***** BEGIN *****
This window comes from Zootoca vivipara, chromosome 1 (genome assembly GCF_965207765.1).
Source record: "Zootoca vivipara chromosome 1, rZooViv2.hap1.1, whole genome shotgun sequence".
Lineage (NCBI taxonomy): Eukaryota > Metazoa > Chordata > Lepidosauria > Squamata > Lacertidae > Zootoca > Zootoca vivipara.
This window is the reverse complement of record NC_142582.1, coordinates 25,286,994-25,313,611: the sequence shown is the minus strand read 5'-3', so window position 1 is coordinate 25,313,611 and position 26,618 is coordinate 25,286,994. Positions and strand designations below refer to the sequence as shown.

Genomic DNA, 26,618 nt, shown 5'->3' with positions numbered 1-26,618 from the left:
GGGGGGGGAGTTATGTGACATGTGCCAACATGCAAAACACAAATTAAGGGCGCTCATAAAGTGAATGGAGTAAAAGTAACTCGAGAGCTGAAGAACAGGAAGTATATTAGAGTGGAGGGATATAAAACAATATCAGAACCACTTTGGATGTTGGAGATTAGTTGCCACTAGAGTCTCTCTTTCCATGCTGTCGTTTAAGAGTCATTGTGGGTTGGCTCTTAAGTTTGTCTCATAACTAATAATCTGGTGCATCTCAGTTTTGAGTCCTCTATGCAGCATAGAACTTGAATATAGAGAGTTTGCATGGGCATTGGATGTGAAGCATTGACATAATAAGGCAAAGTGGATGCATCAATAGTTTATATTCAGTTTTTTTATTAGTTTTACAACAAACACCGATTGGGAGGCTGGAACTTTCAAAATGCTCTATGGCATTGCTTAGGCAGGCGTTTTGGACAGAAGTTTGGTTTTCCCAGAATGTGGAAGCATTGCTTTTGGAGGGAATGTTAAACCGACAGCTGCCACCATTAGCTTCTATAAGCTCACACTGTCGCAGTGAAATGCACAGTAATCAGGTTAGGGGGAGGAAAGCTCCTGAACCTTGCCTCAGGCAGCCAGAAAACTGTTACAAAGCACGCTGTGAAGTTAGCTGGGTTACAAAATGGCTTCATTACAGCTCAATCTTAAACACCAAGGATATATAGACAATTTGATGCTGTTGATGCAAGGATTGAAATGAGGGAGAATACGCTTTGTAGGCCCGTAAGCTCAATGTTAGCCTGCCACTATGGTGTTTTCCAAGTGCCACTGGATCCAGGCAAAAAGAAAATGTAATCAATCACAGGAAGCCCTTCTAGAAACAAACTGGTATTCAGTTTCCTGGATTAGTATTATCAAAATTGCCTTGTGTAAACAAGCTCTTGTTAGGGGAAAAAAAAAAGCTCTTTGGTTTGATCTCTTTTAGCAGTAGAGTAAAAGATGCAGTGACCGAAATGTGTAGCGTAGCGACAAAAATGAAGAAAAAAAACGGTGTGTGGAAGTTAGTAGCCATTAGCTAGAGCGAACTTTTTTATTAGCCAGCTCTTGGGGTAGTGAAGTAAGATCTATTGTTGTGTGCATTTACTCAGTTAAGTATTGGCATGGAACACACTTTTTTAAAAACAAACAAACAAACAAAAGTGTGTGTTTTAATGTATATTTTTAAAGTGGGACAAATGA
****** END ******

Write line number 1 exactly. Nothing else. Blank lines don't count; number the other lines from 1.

This window comes from Zootoca vivipara, chromosome 1 (genome assembly GCF_965207765.1).